« Let your vision be world-embracing… »Bahá’u’lláh
Throughout history, God has sent to humanity a succession of divine Educators–known as Manifestations of God–whose teachings have served as the basis for the advancement of civilisation. These Manifestations have included Abraham, Krishna, Zoroaster, Moses, Buddha, Jesus and Mohammed. The most recent of these Messengers, Bahá’u’lláh, explained that the religions of the world come from the same Source and that they are, in essence, successive chapters of a single religion of God.
Baha’is believe that the crucial need facing humanity is to find a unifying vision of the future of society and of the nature and purpose of life. Such a vision is elaborated in the writings of Bahá’u’lláh.
Bahá’ís in Marbella and around the world, along with others of all ethnic, cultural and social backgrounds, are learning to apply Bahá’u’lláh’s teachings to contribute to social change. They are striving to establish community development processes in their neighbourhoods. In these relatively small geographic contexts, individuals and collectives of all backgrounds are learning to work together to improve the spiritual, economic and social life of their environment.
This process, sometimes referred to by Bahá’ís as “community building”, begins with a series of activities of an educational nature that are complemented by others of a devotional nature. However, as simple as it may seem at first, it is intended to empower growing groups of people to embark on a long-term path of collective transformation that will lead to sustainable neighbourhoods, towns and cities in all respects.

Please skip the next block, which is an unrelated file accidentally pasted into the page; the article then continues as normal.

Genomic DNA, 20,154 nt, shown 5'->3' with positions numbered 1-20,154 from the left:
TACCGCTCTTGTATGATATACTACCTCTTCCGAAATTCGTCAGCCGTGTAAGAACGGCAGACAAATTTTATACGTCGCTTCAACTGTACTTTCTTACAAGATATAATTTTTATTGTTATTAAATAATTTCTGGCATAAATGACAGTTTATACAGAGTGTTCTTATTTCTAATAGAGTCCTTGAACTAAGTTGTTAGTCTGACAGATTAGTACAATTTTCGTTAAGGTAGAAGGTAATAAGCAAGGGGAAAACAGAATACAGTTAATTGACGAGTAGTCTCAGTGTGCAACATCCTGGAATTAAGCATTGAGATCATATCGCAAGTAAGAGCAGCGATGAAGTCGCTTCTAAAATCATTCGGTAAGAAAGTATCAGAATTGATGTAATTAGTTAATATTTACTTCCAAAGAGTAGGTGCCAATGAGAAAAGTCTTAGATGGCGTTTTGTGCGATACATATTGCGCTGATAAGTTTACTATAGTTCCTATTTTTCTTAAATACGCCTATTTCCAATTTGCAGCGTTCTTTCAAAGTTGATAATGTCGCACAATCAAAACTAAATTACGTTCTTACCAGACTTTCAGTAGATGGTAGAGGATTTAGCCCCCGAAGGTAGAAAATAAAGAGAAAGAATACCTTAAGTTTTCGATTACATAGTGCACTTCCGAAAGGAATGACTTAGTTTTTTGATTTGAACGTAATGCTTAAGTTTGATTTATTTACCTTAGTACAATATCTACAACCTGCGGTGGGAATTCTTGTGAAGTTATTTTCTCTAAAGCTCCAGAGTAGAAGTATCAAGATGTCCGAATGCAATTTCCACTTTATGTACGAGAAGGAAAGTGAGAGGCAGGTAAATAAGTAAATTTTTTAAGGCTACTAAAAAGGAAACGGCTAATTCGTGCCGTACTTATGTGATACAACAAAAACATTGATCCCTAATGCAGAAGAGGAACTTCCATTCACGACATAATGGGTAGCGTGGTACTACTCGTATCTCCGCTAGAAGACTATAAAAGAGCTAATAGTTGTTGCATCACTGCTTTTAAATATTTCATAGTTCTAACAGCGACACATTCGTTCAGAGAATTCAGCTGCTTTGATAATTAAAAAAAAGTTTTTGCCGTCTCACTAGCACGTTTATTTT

All of this builds greater capacity for service and collective action: to undertake educational activities that strengthen the character and moral and spiritual faculties of children; to accompany adolescents during a critical period of life to discover their true identity and to channel their energies towards service and the common good; to create spaces of collective empowerment where study groups can investigate reality and reflect together on the implications of spiritual teachings for their individual and collective lives and learn how to put them into practice; to connect with young people in society and put their talents at the service of social transformation.
All this collective action is imbued with a strong devotional character. The spiritual and devotional dimensions are fundamental to answering the yearning for meaning that lies in the human soul. It arouses very powerful forces that enable small groups to achieve great feats; it gives greater meaning to what is done; and, above all, it keeps always in the mind and heart the reminder that God is at the centre of all that we do. The most visible manifestation of this distinctive feature is the multiplication of collective prayer meetings as a further element of strengthening community life. Praying and meditating together with friends, neighbours and co-workers with whom one acts for collective transformation produces the deep bonds that are necessary to sustain long-term social engagement.